The Feds Have 13,000 Migrant Kids in Custody. Who’s Teaching Them?
Investigation finds little oversight of private companies providing required academic instruction inside detention facilities
(EWA Radio: Episode 184)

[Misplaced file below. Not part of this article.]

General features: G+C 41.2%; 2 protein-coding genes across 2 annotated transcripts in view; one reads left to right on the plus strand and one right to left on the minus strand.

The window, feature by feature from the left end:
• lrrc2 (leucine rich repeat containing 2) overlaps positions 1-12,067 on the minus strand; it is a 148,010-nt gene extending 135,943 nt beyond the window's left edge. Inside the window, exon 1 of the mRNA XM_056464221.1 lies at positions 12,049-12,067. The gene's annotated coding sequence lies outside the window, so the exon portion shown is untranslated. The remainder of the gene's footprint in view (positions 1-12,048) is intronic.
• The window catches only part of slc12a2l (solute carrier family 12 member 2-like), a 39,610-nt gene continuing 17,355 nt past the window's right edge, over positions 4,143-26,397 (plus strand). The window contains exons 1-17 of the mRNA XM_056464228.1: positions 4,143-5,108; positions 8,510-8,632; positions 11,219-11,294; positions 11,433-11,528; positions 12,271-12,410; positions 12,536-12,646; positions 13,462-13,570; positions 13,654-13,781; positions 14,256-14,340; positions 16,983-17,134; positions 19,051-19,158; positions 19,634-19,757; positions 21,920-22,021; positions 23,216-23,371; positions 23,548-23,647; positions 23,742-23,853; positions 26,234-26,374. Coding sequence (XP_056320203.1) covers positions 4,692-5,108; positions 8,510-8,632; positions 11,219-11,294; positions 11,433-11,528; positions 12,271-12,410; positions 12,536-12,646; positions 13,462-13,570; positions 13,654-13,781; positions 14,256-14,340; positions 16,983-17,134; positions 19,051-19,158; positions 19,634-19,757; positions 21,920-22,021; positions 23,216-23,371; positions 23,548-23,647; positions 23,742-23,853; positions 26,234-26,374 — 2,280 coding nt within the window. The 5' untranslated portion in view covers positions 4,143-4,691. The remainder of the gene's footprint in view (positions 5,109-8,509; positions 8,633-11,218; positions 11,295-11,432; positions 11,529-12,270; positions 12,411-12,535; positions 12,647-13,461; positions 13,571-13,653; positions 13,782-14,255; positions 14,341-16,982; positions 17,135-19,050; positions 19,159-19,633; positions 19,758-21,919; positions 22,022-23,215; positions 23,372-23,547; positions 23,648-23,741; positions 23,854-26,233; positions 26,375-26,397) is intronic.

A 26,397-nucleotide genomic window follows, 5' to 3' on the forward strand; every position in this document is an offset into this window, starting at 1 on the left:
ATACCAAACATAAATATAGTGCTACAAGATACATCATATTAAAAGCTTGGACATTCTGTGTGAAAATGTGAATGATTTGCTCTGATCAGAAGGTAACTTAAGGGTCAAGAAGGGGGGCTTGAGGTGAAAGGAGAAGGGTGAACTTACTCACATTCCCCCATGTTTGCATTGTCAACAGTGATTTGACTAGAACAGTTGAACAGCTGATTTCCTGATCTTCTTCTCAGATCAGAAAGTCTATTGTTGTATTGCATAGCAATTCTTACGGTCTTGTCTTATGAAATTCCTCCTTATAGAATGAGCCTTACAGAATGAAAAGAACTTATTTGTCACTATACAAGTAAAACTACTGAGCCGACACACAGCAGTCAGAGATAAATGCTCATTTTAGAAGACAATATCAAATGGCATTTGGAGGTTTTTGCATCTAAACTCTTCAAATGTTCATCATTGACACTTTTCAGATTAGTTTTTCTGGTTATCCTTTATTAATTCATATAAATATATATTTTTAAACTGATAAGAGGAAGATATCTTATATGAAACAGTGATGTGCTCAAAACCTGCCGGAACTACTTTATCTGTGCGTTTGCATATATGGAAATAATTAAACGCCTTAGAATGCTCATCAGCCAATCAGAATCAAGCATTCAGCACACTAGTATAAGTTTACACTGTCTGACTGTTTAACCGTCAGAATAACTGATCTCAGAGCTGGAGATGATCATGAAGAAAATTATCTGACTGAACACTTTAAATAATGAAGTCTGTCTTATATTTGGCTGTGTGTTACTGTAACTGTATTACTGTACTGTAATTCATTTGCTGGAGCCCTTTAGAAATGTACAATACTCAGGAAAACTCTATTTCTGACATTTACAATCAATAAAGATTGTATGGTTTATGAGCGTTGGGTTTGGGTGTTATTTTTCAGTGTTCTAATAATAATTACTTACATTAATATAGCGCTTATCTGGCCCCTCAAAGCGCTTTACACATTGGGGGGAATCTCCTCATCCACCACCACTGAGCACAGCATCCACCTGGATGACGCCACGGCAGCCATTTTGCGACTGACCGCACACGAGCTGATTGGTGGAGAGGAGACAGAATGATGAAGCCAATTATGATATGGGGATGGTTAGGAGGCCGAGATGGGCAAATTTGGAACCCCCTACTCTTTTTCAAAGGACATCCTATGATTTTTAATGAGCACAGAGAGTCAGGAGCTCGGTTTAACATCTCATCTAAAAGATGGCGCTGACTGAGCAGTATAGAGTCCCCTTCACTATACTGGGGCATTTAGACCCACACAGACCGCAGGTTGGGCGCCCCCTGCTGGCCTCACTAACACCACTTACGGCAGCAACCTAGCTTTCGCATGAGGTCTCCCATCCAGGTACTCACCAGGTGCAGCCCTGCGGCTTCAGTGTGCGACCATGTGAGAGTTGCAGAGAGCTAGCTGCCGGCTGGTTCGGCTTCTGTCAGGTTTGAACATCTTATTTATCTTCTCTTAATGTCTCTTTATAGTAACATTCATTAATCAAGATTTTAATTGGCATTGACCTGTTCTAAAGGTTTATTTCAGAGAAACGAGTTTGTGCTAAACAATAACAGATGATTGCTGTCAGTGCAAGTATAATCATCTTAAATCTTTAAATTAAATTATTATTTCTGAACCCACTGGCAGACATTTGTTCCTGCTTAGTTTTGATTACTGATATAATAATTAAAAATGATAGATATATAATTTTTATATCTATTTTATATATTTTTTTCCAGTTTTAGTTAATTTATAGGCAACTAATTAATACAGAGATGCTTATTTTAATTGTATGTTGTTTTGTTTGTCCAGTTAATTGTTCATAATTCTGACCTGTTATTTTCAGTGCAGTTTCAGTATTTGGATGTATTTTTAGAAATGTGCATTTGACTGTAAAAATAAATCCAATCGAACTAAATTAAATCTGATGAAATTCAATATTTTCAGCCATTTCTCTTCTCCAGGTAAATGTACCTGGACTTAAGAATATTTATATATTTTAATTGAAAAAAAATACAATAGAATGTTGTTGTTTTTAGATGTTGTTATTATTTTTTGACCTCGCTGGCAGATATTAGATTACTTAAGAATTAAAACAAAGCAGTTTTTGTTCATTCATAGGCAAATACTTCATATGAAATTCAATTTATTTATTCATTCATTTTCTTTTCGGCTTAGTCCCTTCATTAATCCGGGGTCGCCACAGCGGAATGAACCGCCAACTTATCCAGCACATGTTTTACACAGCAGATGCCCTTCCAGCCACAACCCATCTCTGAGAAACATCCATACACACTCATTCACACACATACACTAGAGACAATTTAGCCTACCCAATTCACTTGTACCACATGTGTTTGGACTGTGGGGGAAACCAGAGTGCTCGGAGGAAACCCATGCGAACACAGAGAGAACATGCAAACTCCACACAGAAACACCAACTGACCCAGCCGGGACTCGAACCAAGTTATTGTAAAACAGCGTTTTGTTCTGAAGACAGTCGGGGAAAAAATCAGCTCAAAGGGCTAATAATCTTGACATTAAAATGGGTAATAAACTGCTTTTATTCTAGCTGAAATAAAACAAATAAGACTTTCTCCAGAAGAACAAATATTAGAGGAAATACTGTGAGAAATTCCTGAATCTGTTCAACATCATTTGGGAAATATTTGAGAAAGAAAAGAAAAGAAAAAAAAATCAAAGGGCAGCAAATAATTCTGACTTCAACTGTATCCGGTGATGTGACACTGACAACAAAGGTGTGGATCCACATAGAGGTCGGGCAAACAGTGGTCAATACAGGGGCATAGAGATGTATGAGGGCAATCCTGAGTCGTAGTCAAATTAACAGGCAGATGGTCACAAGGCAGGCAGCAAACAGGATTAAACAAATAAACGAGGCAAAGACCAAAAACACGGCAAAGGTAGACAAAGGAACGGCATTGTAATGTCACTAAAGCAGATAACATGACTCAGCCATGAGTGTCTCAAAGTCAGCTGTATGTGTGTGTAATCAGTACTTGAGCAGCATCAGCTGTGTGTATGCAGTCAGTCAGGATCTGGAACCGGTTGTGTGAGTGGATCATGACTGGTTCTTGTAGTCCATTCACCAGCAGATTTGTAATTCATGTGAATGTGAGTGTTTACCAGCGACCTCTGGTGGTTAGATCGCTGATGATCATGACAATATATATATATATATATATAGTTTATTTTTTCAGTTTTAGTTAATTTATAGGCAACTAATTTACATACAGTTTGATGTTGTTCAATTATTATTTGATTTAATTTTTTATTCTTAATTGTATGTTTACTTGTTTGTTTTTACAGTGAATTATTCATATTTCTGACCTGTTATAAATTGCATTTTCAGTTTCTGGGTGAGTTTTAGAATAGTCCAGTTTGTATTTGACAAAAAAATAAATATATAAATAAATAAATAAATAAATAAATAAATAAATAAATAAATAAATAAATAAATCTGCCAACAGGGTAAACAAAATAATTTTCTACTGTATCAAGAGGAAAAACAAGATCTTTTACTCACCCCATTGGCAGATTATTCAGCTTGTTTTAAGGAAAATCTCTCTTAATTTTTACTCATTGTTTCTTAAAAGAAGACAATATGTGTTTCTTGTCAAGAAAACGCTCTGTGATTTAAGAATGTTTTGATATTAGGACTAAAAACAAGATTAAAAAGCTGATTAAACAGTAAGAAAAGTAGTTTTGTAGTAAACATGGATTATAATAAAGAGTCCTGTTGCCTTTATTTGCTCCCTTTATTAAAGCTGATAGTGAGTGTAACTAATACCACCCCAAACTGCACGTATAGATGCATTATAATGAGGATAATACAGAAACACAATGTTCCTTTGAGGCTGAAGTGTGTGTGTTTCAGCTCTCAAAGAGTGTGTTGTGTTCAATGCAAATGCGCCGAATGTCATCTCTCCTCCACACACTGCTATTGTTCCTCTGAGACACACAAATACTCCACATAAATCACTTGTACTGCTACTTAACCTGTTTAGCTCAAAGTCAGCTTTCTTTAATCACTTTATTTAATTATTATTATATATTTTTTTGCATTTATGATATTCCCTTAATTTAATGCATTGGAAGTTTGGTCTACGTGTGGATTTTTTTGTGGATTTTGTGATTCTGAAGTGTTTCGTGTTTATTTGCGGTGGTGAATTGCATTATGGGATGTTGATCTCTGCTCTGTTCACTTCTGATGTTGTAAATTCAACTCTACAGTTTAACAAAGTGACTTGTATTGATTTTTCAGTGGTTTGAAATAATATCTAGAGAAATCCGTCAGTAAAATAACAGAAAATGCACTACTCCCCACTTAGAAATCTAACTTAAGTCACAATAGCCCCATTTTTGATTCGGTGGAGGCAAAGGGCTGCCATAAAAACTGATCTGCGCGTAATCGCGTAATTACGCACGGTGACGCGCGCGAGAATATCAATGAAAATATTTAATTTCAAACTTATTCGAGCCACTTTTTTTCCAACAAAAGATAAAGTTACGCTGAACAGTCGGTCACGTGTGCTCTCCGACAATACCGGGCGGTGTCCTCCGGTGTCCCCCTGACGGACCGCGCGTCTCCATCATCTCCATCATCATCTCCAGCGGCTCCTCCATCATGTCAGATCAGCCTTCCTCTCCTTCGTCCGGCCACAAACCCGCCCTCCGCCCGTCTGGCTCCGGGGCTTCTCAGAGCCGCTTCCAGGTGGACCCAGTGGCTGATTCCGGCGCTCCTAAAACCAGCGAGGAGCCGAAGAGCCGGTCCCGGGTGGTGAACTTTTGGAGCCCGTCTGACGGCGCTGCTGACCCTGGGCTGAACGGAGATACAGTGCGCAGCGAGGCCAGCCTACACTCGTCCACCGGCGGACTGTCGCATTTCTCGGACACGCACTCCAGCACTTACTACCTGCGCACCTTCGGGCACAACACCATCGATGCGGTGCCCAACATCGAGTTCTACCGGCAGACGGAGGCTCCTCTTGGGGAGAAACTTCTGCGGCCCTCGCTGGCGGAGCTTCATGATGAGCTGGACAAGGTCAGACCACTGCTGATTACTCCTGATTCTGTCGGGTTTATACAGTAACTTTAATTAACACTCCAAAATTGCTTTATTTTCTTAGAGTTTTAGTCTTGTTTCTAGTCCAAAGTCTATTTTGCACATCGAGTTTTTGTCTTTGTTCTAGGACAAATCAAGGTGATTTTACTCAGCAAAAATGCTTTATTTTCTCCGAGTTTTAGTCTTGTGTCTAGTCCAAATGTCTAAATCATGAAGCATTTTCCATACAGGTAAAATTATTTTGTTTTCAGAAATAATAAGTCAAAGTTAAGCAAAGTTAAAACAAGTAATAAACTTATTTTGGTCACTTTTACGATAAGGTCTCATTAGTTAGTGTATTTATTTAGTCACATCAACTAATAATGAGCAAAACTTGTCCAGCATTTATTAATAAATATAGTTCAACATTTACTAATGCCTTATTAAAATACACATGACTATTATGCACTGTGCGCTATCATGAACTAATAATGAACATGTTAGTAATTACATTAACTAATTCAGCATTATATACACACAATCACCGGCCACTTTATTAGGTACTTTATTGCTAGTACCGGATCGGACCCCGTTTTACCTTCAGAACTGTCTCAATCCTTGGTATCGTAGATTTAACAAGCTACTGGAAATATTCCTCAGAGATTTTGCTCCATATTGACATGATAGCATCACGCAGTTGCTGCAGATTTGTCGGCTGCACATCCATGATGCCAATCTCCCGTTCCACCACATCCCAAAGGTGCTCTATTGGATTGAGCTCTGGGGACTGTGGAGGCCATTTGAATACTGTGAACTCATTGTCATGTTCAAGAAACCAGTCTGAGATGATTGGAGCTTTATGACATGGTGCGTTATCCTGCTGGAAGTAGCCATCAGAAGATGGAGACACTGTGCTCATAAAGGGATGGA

Thousands of migrant children have been taken into custody while crossing the border into the U.S., either on their own or while traveling with family members. While they await a court date, the federal government is required to provide school-age detainees—being held in facilities across the country—with daily schooling. In a new investigation, Lauren Camera of U.S. News & World Report asks some tough questions about accountability and oversight of what’s turned into a multi-billion dollar business for the private contractors providing these services. What’s known about the children (primarily from Central America) being detained and their educational needs? What academic instruction and services does federal law require school-age detainees to receive? How well are those requirements being met inside the shelters? Why has the number of children being detained spiked sharply, from about 2,400 in May 2017 to its current level of nearly 13,000? Where is the money coming from to pay for the mandated academic instruction? And what are some story ideas for local reporters who might have migrant children being held in custody in their own communities?